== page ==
The Smartest $2,500 Home Upgrade

Your Smartest $2,500 Home Upgrade

What’s the project? And why is it so popular right now? I just had this project completed at my own house and feel that it’s so important, I thought I should share it with you.

If the last year has taught us anything, it’s to expect the unexpected.

Backup Home Power Sources in the San Gabriel Valley

As a homeowner, one of the best things you can do toward that end, is setting up a backup power source for your house. Power outages are nothing new in the San Gabriel Valley. Usually, they get resolved in a few hours, but sometimes they can last for days. If you haven’t experienced that personally, you probably know someone who has.

With summer fast approaching, the last thing you’ll want is to find yourself sweltering, with no AC, no lights, no internet, and a fridge full of spoiled food. This scenario is not that far-fetched, but the good news is it’s completely avoidable.

Here are three options you can explore to be prepared:

The bare-bones, least expensive option is to purchase a portable generator from Home Depot, along with some extension cords, gas cans, and motor oil. Fill up the gas cans and store everything safely in your garage or shed, just in case that day comes when you need power. If you try to buy these things during a power outage, you’ll probably find that all the hardware stores are already sold out. With a portable generator, you can at least keep your refrigerator running along with any other electronics you plug into the extension cords.

This will cost you under a thousand dollars.

Option number two, and the one I went with, is to not only purchase a portable generator, but also have an electrician modify your breaker box, so we can directly plug the generator into it. This will let you power your entire house, rather than just a few appliances with extension cords.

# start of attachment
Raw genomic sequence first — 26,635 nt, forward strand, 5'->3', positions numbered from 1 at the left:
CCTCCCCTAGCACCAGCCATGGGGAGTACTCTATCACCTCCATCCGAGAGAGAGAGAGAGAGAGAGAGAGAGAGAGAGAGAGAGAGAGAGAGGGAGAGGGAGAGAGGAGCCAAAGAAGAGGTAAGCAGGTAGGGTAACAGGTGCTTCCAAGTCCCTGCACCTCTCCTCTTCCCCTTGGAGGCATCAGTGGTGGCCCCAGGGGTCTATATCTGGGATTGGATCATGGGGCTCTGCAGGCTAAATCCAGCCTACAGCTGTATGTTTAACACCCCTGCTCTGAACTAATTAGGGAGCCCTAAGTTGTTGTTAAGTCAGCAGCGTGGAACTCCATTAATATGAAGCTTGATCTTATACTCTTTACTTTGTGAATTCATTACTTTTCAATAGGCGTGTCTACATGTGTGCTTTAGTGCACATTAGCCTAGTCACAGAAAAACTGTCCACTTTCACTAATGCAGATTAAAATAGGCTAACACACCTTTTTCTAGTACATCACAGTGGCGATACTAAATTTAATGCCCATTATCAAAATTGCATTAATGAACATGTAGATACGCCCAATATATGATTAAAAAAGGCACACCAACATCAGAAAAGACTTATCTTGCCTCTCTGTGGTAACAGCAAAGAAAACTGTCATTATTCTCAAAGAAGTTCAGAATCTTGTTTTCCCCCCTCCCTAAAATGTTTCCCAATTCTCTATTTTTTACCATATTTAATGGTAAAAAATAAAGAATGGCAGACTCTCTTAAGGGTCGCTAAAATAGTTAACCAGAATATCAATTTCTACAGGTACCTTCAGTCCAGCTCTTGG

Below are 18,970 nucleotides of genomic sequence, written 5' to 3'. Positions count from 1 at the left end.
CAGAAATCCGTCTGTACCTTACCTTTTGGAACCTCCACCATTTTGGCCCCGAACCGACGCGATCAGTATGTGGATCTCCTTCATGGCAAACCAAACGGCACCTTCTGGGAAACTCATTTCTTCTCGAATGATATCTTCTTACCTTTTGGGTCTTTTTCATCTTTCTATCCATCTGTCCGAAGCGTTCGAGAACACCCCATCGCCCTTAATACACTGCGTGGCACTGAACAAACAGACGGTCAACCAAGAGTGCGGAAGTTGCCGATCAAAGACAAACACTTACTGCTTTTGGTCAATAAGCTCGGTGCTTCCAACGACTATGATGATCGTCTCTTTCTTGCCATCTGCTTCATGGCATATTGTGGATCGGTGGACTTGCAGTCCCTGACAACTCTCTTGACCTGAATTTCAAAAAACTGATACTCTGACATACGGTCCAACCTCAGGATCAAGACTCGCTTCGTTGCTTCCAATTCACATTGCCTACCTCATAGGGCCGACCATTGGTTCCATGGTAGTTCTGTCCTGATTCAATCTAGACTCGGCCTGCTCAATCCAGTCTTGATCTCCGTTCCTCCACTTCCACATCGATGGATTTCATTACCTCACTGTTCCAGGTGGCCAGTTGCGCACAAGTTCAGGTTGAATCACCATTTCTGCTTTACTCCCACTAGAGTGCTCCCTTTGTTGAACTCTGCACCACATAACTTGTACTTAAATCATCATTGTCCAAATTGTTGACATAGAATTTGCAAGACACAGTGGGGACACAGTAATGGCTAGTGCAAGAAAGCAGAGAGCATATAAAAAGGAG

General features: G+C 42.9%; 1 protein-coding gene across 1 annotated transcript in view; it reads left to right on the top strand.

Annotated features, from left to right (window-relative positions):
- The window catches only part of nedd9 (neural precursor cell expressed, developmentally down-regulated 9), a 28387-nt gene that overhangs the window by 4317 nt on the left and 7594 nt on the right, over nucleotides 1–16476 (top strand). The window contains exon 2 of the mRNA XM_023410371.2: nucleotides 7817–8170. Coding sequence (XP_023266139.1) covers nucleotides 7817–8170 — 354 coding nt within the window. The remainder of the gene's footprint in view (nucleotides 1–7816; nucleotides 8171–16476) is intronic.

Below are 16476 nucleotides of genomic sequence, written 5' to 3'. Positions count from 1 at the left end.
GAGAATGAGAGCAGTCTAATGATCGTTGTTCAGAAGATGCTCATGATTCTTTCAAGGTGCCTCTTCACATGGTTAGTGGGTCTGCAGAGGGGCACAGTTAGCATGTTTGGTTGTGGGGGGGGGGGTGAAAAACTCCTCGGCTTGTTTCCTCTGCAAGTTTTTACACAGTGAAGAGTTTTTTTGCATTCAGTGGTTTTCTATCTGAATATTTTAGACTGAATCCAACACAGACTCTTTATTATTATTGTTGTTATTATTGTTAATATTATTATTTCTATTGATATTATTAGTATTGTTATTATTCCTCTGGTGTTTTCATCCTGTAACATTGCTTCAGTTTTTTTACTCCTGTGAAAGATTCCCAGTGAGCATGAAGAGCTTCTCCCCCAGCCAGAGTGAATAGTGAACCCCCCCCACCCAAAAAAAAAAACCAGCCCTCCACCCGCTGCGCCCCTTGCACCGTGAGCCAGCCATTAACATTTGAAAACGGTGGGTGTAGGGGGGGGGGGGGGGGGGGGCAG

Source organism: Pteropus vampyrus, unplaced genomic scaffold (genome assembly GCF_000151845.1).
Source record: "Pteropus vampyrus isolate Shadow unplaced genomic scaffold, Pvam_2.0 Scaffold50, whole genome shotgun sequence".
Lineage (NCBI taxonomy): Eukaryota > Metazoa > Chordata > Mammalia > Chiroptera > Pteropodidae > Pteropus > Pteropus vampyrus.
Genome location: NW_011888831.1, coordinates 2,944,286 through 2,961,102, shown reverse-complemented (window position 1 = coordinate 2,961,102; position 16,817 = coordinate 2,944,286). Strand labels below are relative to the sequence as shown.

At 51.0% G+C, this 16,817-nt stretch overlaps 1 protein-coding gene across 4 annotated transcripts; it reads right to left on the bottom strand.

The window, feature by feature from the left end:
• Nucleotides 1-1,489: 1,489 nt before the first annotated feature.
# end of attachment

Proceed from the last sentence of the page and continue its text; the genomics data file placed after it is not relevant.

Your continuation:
The electrician will charge you around $1,500. So with the cost of the generator on top, option number two is about $2,500 together. (Apparently, a lot of folks are taking this precaution because the electrician I hired said he’s never had more requests for generator hookups!)

Option number three is to install a standby generator, like the ones offered by Generac. Should your power go out, this is definitely the most convenient setup because the backup power will kick in almost instantly. Also, you don’t need to worry about constantly filling up gas cans. 

The downside is, the cost is likely to be around $10,000 or more. And there can be a lot of red tape to navigate with the permitting process.

Additional Emergency Considerations

While we’re on the topic of expecting the unexpected, it’s also not a bad idea to have 15 gallons of potable water stored for every member of your family, along with a 14 day supply of emergency meals. We do live in earthquake country after all!

With two little girls at home and all the craziness of the last year, my husband and I’ve been thinking more about the reasonable and responsible steps we should take, just in case. Basic water, food, and shelter seemed like the lowest-hanging fruit, so that’s what we focused on.

If you’re interested, I’ve included links to the generator, water canisters, and emergency food we’ve purchased for our own peace of mind:

Portable Generator:
Water Canisters:
Emergency Food:

I hope this is helpful for you and your family.

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